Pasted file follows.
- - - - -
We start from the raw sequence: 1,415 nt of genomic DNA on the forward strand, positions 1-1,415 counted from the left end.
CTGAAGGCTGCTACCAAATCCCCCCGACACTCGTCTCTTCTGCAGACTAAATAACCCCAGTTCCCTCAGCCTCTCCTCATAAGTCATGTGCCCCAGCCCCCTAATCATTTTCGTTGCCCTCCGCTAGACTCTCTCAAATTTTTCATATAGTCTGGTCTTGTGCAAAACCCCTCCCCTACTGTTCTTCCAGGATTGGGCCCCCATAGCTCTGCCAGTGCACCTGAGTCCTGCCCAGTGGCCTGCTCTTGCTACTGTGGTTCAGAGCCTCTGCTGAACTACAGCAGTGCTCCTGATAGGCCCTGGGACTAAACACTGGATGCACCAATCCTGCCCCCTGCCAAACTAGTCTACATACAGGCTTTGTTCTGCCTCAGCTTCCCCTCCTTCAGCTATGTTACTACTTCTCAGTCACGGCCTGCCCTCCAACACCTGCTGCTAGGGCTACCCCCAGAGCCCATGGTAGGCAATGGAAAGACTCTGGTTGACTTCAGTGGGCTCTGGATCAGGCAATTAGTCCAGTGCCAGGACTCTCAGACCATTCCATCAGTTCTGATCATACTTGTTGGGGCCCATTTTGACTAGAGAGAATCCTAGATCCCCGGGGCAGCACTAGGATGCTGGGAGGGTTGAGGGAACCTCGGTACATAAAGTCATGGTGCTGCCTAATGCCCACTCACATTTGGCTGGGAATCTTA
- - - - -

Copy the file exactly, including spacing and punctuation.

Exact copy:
We start from the raw sequence: 1,415 nt of genomic DNA on the forward strand, positions 1-1,415 counted from the left end.
CTGAAGGCTGCTACCAAATCCCCCCGACACTCGTCTCTTCTGCAGACTAAATAACCCCAGTTCCCTCAGCCTCTCCTCATAAGTCATGTGCCCCAGCCCCCTAATCATTTTCGTTGCCCTCCGCTAGACTCTCTCAAATTTTTCATATAGTCTGGTCTTGTGCAAAACCCCTCCCCTACTGTTCTTCCAGGATTGGGCCCCCATAGCTCTGCCAGTGCACCTGAGTCCTGCCCAGTGGCCTGCTCTTGCTACTGTGGTTCAGAGCCTCTGCTGAACTACAGCAGTGCTCCTGATAGGCCCTGGGACTAAACACTGGATGCACCAATCCTGCCCCCTGCCAAACTAGTCTACATACAGGCTTTGTTCTGCCTCAGCTTCCCCTCCTTCAGCTATGTTACTACTTCTCAGTCACGGCCTGCCCTCCAACACCTGCTGCTAGGGCTACCCCCAGAGCCCATGGTAGGCAATGGAAAGACTCTGGTTGACTTCAGTGGGCTCTGGATCAGGCAATTAGTCCAGTGCCAGGACTCTCAGACCATTCCATCAGTTCTGATCATACTTGTTGGGGCCCATTTTGACTAGAGAGAATCCTAGATCCCCGGGGCAGCACTAGGATGCTGGGAGGGTTGAGGGAACCTCGGTACATAAAGTCATGGTGCTGCCTAATGCCCACTCACATTTGGCTGGGAATCTTA